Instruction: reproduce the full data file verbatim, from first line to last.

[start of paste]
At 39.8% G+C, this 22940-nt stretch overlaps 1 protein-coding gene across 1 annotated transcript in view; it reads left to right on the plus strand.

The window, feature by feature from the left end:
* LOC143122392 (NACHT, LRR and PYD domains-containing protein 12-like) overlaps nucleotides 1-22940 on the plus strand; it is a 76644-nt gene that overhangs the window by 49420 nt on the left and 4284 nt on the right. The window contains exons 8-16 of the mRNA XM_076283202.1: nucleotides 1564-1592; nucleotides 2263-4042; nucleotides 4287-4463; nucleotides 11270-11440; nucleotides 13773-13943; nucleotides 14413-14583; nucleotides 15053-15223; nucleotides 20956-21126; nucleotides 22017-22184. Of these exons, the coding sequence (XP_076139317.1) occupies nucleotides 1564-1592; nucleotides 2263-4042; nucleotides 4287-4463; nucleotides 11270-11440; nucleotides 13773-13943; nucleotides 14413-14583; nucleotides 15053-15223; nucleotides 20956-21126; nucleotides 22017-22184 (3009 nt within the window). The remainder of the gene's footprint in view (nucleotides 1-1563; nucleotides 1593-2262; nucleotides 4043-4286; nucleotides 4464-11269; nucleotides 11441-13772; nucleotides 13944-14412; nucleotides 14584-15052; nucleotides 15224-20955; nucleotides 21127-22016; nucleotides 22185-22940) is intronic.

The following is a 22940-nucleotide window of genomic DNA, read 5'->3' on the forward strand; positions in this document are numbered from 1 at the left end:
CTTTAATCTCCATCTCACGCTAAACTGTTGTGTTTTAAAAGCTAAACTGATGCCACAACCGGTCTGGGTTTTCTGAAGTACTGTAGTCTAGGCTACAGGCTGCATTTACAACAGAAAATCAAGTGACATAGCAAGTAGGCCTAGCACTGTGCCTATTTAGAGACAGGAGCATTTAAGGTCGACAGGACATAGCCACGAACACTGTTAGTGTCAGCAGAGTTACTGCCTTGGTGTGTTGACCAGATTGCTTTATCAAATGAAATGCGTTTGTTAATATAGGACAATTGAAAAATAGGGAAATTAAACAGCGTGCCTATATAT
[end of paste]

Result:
At 39.8% G+C, this 22940-nt stretch overlaps 1 protein-coding gene across 1 annotated transcript in view; it reads left to right on the plus strand.

The window, feature by feature from the left end:
* LOC143122392 (NACHT, LRR and PYD domains-containing protein 12-like) overlaps nucleotides 1-22940 on the plus strand; it is a 76644-nt gene that overhangs the window by 49420 nt on the left and 4284 nt on the right. The window contains exons 8-16 of the mRNA XM_076283202.1: nucleotides 1564-1592; nucleotides 2263-4042; nucleotides 4287-4463; nucleotides 11270-11440; nucleotides 13773-13943; nucleotides 14413-14583; nucleotides 15053-15223; nucleotides 20956-21126; nucleotides 22017-22184. Of these exons, the coding sequence (XP_076139317.1) occupies nucleotides 1564-1592; nucleotides 2263-4042; nucleotides 4287-4463; nucleotides 11270-11440; nucleotides 13773-13943; nucleotides 14413-14583; nucleotides 15053-15223; nucleotides 20956-21126; nucleotides 22017-22184 (3009 nt within the window). The remainder of the gene's footprint in view (nucleotides 1-1563; nucleotides 1593-2262; nucleotides 4043-4286; nucleotides 4464-11269; nucleotides 11441-13772; nucleotides 13944-14412; nucleotides 14584-15052; nucleotides 15224-20955; nucleotides 21127-22016; nucleotides 22185-22940) is intronic.

The following is a 22940-nucleotide window of genomic DNA, read 5'->3' on the forward strand; positions in this document are numbered from 1 at the left end:
CTTTAATCTCCATCTCACGCTAAACTGTTGTGTTTTAAAAGCTAAACTGATGCCACAACCGGTCTGGGTTTTCTGAAGTACTGTAGTCTAGGCTACAGGCTGCATTTACAACAGAAAATCAAGTGACATAGCAAGTAGGCCTAGCACTGTGCCTATTTAGAGACAGGAGCATTTAAGGTCGACAGGACATAGCCACGAACACTGTTAGTGTCAGCAGAGTTACTGCCTTGGTGTGTTGACCAGATTGCTTTATCAAATGAAATGCGTTTGTTAATATAGGACAATTGAAAAATAGGGAAATTAAACAGCGTGCCTATATAT